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Saturday, November 26, 2022

For subscribers: San Diego Unified projects a 95 percent graduation rate this year

San Diego Unified is predicting a whopping 95 percent graduation rate this year, partly because it expanded opportunities for students to recover course credits and because of a state law that temporarily relaxed graduation requirements due to the pandemic.

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If the projection stays true, it would be the district’s highest graduation rate since the state started calculating graduation rates this way in 2017, amounting to a 6-percentage-point jump above last year’s rate.

In the four years prior, the district’s graduation rate had risen by only two percentage points total.

The rate jump for Black and Latino students is even higher. Both groups’ graduation rates are expected to reach 92 percent this year, which would be an increase of 6 percentage points for Black students and 9 points for Latino students.

About 500 of the graduating students, or 8 percent, are able to do so because of relaxed graduation standards, according to district data.

A state law passed last year, AB 104, allows districts to temporarily waive their own graduation requirements if they were more extensive than what the state requires. That part of the law, which will expire with the Class of 2022, was meant to help students who were at risk of not graduating amid the disruptions of the pandemic and school closures.

San Diego Unified requires one more year of English, one more year of math, one more year of science, and at least one more year of a foreign language than California’s graduation requirements. Under AB 104, students who fulfilled the state’s requirements but didn’t complete those additional classes could still graduate in San Diego.

While graduation requirements were relaxed, San Diego Unified Executive Director Nicole DeWitt said students are still meeting admission requirements to get into California’s public universities — even though some are graduating without meeting the district’s standards.

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Last year, when AB 104 was in effect, about 73 percent of San Diego Unified graduates met public university admission requirements, which is the same percentage as in 2019.

The graduation rate is also expected to be so high because the district has been getting more students to take its credit recovery courses.

“Our credit recovery program has really helped us tremendously,” said School Board President Sharon Whitehurst-Payne at a board meeting Tuesday.

More San Diego Unified students took credit recovery classes because the district expanded its summer school program last year using federal COVID aid. The district poured more than $22 million of pandemic funds into summer school to offer more seats.

About 9,200 high school students took summer school last year, compared to 2,100 students the year before.

Students could take credit recovery classes online or in-person, DeWitt said, but online classes were mostly meant for students who were already enrolled in the district’s virtual academy and for students preparing for college sports.

The district also changed the way it offered summer school in a way that allowed students to recover more credits and more quickly.

Last year summer courses were offered in two three-week sessions rather than one six-week session, as the district has typically done. The district also allowed students to recover up to four credits during the summer, rather than the typical two credits, DeWitt said.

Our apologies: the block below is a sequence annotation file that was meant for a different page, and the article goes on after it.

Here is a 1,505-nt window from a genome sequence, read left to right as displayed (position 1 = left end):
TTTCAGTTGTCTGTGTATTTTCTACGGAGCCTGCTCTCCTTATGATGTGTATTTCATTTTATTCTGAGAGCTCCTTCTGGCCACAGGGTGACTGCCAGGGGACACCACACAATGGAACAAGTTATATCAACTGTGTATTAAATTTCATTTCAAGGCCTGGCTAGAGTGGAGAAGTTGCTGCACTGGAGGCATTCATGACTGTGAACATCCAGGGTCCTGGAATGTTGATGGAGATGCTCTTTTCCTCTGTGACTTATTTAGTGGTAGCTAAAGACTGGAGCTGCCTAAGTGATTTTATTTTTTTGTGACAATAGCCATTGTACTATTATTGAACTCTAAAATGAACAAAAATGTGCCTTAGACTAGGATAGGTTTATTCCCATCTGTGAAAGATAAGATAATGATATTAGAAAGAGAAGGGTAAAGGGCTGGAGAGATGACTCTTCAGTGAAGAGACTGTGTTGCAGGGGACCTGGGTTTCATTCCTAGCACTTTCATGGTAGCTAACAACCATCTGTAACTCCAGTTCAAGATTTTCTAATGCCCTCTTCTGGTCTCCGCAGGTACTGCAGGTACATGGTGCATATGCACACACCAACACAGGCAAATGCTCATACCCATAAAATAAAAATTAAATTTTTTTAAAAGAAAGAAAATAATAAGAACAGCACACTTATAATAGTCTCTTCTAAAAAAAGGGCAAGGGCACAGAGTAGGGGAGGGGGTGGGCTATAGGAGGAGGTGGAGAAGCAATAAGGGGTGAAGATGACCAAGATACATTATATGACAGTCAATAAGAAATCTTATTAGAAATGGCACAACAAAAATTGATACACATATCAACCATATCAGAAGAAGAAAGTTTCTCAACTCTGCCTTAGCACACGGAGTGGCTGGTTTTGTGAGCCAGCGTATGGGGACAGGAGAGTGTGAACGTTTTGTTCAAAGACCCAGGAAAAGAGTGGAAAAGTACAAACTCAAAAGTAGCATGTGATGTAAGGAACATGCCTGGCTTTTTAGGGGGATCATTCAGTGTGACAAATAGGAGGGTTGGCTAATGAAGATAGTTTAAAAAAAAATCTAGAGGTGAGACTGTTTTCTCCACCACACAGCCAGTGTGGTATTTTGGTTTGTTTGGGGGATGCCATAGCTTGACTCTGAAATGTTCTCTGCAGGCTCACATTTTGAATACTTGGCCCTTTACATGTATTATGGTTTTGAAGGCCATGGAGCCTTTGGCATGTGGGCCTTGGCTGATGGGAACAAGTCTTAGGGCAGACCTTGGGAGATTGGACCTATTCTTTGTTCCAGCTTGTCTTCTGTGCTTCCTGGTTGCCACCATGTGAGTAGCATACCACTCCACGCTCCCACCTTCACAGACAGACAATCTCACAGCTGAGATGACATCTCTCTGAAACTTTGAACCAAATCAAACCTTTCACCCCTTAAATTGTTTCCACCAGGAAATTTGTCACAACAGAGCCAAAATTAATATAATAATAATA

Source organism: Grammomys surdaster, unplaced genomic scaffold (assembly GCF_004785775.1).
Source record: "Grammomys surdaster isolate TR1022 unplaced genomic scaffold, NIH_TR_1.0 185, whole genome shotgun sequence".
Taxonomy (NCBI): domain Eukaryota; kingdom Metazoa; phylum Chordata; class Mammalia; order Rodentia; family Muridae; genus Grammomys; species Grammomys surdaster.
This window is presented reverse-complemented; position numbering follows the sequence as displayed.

As a result, students earned more than 14,100 credits toward graduation during summer school credit recovery last year, compared to 1,300 the summer before.

Students who took summer school last year because they were at risk of not meeting academic standards were given significantly higher marks during summer credit recovery classes than during the regular school year, district data show.

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During the regular school year, those students were failing more than a third of their classes and received A’s, B’s or C’s in just 40 percent of their classes, according to the district. But during the summer, those students received F grades in only 2 percent of their classes and received A’s, B’s and C’s in 80 percent of their classes.

When asked why there was such a change in results, DeWitt said it’s because last summer was the first time summer classes were changed to comply with the district’s new grading approach, which seeks to eliminate non-academic factors from grading, such as whether a student completes homework or other busy work.

“We’re not so much focused on the breadth but the depth,” DeWitt said.

San Diego Unified plans to offer this modified summer school program once more this year, again paid for with pandemic funds. In addition, the district says it will use about $13 million in state grants to offer more credit recovery, identify students earlier on for credit recovery, track students’ progress to graduation, and provide tutoring, mentoring and internship programs.

While the overall graduation rate is expected to be high, some students were left far behind.

Students who are learning English and students with disabilities still averaged 71 percent graduation rates, 24 percentage points below the district average.

San Diego Unified also recently released data that shows student grade trends appear to be returning to pre-pandemic levels, after a surge of D and F grades last year when schools spent most of the year in remote learning.

In Fall 2020, about 22 percent of all grades given to high school students were D’s or F’s. That fell to 17 percent in Fall 2021, which is closer to the 15 percent average during the semester just before the pandemic hit.

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